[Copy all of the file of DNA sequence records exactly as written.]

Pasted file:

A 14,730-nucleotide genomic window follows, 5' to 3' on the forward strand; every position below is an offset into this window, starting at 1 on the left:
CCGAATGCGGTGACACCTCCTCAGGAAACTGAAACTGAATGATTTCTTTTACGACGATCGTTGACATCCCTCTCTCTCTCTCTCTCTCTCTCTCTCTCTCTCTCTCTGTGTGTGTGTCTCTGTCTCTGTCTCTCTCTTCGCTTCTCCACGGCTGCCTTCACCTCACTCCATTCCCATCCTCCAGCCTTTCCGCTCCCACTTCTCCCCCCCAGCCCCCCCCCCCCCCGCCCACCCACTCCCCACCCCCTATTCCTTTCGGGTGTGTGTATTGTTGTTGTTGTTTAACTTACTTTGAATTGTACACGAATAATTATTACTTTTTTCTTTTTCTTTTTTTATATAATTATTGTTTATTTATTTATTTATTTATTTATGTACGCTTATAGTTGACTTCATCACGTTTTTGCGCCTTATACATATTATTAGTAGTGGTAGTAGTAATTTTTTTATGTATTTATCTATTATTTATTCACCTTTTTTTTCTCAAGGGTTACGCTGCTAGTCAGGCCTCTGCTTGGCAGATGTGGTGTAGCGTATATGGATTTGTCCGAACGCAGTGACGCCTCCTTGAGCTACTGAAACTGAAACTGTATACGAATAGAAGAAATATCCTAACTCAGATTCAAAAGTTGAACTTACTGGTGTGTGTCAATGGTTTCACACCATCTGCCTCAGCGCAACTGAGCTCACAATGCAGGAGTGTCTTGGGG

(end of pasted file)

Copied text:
A 14,730-nucleotide genomic window follows, 5' to 3' on the forward strand; every position below is an offset into this window, starting at 1 on the left:
CCGAATGCGGTGACACCTCCTCAGGAAACTGAAACTGAATGATTTCTTTTACGACGATCGTTGACATCCCTCTCTCTCTCTCTCTCTCTCTCTCTCTCTCTCTCTCTGTGTGTGTGTCTCTGTCTCTGTCTCTCTCTTCGCTTCTCCACGGCTGCCTTCACCTCACTCCATTCCCATCCTCCAGCCTTTCCGCTCCCACTTCTCCCCCCCAGCCCCCCCCCCCCCCGCCCACCCACTCCCCACCCCCTATTCCTTTCGGGTGTGTGTATTGTTGTTGTTGTTTAACTTACTTTGAATTGTACACGAATAATTATTACTTTTTTCTTTTTCTTTTTTTATATAATTATTGTTTATTTATTTATTTATTTATTTATGTACGCTTATAGTTGACTTCATCACGTTTTTGCGCCTTATACATATTATTAGTAGTGGTAGTAGTAATTTTTTTATGTATTTATCTATTATTTATTCACCTTTTTTTTCTCAAGGGTTACGCTGCTAGTCAGGCCTCTGCTTGGCAGATGTGGTGTAGCGTATATGGATTTGTCCGAACGCAGTGACGCCTCCTTGAGCTACTGAAACTGAAACTGTATACGAATAGAAGAAATATCCTAACTCAGATTCAAAAGTTGAACTTACTGGTGTGTGTCAATGGTTTCACACCATCTGCCTCAGCGCAACTGAGCTCACAATGCAGGAGTGTCTTGGGG